August 29, 2014
The traditional cost-based approach to manufacturing promotes using your resources—people and machines—to the fullest extent, but this can wreak havoc in high-product-mix manufacturing, especially in contract operations with varying and unpredictable levels of demand. This is where the value of spare capacity comes into play.
It’s 8:30 a.m. and time for the daily production meeting at FabJobShop Co., a medium-sized fabricating company that builds custom products with variable schedules for numerous customers. Walt, the owner, is holding court with his staff, looking over the order list.
“I don’t understand it! We are running at 95 percent efficiency, everybody is staying busy, and two months ago we forecast enough capacity to meet these orders. But we are one or two weeks behind schedule, working Saturday and Sunday, and BigCo is breathing down my neck for deliveries. The president of BigCo wants me to go there and explain, in person, why we are always late. What is going on?”
Just then Herb from sales pops in to declare that Difficult Customer Corp. wants two cabinets of a new design.
“I’ve been working on this order for two years and they finally came through. If we do these right and on time, they will order 500 right behind them!”
Walt’s eyes narrow to slits as he asks, “And when do they want these, Herb?”
Herb’s voice gets softer as he looks at the floor and says, “A week from Friday.”
All the managers smirk as the master scheduler Sally says, “Yeah, right, Herb. And which job are we going to take out so we can build this latest order from heaven?”
“None of them! We need them all.”
Walt breathes deeply and says, “Put it in the schedule, Sally. We need this job since it could turn out to be the high-volume work that we have all been hoping for.”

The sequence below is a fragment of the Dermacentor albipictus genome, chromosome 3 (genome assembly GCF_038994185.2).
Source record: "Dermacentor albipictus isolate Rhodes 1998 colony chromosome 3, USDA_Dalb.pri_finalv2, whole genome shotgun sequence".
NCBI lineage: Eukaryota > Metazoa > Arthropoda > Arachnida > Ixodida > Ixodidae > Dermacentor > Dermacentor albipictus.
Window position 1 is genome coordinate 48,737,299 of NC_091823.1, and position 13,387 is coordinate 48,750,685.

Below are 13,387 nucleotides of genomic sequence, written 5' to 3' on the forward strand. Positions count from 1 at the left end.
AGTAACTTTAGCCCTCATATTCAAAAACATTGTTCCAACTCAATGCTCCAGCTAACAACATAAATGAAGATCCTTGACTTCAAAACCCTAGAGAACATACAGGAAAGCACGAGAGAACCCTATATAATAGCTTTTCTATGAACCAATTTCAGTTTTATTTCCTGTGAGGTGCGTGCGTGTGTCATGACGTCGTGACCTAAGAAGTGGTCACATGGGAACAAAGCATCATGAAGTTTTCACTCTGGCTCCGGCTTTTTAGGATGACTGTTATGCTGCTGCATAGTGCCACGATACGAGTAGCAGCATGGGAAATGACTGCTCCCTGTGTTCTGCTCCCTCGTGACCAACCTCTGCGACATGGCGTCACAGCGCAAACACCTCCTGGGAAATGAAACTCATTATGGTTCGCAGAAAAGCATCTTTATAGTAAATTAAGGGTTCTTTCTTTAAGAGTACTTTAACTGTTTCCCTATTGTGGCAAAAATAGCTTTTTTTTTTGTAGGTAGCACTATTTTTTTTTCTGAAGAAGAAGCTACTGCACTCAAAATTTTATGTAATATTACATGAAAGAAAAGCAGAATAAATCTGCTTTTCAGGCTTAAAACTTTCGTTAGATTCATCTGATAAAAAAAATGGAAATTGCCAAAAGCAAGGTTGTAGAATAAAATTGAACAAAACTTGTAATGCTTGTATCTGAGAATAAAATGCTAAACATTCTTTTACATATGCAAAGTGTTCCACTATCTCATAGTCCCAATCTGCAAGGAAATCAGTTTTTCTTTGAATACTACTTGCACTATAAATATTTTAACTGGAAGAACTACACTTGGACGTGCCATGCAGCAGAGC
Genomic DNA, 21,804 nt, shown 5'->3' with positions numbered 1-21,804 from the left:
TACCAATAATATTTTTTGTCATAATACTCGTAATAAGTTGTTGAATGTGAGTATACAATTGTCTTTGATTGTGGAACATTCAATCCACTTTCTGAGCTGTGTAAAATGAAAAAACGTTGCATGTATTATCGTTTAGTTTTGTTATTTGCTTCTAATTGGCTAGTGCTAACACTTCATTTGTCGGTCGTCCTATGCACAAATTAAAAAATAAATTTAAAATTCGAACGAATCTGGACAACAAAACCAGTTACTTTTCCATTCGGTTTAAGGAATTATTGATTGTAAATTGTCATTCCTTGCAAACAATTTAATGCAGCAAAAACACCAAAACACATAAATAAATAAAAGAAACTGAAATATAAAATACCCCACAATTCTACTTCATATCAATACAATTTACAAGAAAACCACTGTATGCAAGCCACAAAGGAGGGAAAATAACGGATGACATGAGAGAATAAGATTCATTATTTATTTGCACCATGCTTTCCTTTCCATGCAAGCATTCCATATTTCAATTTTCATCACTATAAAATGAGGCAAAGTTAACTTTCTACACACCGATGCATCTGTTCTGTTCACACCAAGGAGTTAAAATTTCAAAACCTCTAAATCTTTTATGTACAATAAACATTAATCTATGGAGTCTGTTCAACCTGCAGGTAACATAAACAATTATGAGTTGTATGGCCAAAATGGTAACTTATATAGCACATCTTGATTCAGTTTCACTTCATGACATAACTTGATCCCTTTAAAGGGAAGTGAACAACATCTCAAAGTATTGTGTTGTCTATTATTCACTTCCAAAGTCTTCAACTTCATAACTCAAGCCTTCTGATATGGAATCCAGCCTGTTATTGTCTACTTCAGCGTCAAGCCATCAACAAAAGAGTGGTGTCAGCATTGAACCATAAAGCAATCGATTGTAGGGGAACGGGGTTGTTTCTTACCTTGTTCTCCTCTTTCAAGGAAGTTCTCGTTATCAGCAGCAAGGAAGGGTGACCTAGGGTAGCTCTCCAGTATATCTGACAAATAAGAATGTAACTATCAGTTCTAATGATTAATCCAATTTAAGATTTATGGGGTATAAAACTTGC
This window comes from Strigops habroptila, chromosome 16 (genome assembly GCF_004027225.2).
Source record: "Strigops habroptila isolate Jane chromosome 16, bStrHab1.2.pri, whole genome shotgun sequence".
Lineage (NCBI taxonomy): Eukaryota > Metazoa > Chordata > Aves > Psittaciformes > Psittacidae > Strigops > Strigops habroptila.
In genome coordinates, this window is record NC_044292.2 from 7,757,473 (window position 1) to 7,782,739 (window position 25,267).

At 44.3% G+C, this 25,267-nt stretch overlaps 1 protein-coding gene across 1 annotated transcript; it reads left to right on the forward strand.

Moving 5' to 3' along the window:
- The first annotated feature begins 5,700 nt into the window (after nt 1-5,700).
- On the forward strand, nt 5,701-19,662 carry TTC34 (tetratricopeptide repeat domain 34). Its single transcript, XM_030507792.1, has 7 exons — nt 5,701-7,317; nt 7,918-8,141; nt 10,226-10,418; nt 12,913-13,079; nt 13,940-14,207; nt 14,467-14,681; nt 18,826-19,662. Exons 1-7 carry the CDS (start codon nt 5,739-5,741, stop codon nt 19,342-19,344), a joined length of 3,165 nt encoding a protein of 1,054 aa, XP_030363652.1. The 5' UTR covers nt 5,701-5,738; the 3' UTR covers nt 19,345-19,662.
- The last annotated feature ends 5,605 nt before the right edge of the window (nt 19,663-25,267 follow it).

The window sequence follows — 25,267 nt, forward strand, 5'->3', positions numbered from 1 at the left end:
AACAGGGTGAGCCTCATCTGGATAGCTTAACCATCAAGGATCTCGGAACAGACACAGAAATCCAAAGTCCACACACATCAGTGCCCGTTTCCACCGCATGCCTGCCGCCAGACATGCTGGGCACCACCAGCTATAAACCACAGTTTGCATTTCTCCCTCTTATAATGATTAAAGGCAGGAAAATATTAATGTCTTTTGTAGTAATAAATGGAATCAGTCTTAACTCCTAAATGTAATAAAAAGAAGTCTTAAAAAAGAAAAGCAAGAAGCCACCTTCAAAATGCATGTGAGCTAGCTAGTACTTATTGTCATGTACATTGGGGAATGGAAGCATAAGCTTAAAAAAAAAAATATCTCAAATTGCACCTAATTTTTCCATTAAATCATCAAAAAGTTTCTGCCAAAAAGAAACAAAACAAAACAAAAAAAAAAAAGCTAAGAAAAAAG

The meeting ends with the usual haggling over which job is hotter, how they can get all this work done, and scheduling another weekend of overtime.
While this scene is fictitious, similar meetings are being held every day in fabrication shops and manufacturing companies throughout the country. Every shop is unique, and the causes for production delays vary, but the answer to overcoming those problems begins with capacity planning.
Typical capacity planning usually involves reviewing a projection of units required over a given period of time, comparing that projection to available resources, and displaying the results in weekly or monthly segments. This is done primarily to watch for one of two problems: There are too many projected orders that will cause production overloads, or there isn’t enough work to keep the machines and people busy.
A business with relatively fixed processes and steady orders often will have useful projections for planning to react to pending changes in the weeks and months ahead. This kind of business might suffer order spikes or droughts, but they tend to have better visibility than a custom shop that has variable demand. The shops that build to order with inconsistent demand typically don’t have the luxury of a dependable forecast and must design the business to meet the variability in order flow. This causes the job shop owner and managers to walk the tightrope on capacity: Do we have too many machines and people or not enough?
The problem gets worse when the enterprise owner and managers determine that the key to profitability is to keep their people and machines busy all the time. But in reality, high utilization ensures the late deliveries, high costs, and long lead-times that Walt saw at FabJobShop Co.
Rajan Suri developed Quick Response Manufacturing (QRM) in the early 1990s and published his first book on the topic in 1998. Since then he has written a second QRM book, titled It’s About Time, to further define the benefits of reducing total lead-time in the enterprise. He describes how each manufacturing business faces system dynamics, defined as the interaction of people, machines, and products. This interaction causes constant changes in the production system and puts a strain on capacity, particularly for those that have a high degree of variability in products and volume. As a process approaches 100 percent utilization, the flow rates climb dramatically. Figure 1 depicts the cost-based approach to utilization in which 100 percent is good, versus the QRM approach that shows it will lengthen lead-times through higher flow times.
Restricting capacity to try to attain 100 percent utilization does not allow any time to react to problems such as machine breakdowns, customer changes, and the natural variation that occurs in daily operations. So as flow rates climb, the operating costs climb as well in the form of expediting, overtime, inventory, customer management, and other indirect costs.